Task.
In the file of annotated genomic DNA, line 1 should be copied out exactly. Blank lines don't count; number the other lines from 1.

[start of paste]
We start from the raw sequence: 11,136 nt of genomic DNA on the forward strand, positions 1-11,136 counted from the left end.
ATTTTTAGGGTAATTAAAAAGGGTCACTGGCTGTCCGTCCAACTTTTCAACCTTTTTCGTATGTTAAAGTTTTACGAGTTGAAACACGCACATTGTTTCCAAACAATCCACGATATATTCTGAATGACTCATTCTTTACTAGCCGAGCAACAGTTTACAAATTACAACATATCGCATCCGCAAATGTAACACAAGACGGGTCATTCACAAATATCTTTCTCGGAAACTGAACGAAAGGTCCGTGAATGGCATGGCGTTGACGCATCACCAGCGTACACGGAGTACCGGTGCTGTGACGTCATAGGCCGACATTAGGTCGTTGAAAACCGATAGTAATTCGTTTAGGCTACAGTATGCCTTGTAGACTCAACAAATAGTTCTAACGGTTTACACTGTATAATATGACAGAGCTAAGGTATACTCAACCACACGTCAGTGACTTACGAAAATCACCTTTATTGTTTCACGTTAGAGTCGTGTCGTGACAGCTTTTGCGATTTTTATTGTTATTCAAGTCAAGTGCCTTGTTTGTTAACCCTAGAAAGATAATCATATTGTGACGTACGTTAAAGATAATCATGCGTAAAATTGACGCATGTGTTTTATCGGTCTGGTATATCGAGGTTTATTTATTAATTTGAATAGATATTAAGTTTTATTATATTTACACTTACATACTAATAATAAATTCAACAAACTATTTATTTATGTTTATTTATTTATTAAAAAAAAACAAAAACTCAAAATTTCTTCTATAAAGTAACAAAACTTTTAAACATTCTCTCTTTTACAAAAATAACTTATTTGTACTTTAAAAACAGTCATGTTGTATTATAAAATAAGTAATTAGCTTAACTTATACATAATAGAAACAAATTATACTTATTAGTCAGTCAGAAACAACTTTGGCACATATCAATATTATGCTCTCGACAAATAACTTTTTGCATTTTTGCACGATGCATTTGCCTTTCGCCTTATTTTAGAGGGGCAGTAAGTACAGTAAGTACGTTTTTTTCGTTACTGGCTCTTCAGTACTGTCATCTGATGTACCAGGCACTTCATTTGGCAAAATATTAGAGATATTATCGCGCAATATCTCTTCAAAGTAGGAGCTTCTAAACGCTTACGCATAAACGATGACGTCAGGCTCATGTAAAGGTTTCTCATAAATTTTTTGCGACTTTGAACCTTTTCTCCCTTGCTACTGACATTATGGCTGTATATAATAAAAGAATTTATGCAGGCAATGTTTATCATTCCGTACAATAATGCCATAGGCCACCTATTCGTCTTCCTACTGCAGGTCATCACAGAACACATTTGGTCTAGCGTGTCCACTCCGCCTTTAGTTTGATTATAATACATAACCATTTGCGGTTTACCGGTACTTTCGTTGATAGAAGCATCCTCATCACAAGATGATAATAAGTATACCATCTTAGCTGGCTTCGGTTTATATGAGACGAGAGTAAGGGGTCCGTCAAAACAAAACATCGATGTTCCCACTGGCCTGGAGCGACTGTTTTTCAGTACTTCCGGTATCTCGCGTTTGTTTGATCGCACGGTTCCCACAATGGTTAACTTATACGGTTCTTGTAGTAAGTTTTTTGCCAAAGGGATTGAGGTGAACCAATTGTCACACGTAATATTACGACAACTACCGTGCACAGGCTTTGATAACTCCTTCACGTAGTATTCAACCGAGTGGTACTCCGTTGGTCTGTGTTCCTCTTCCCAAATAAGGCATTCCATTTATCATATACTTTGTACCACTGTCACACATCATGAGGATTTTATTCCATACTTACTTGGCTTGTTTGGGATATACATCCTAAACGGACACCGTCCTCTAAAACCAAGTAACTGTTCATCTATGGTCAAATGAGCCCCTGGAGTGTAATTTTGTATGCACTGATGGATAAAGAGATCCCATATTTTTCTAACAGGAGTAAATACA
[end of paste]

We start from the raw sequence: 11,136 nt of genomic DNA on the forward strand, positions 1-11,136 counted from the left end.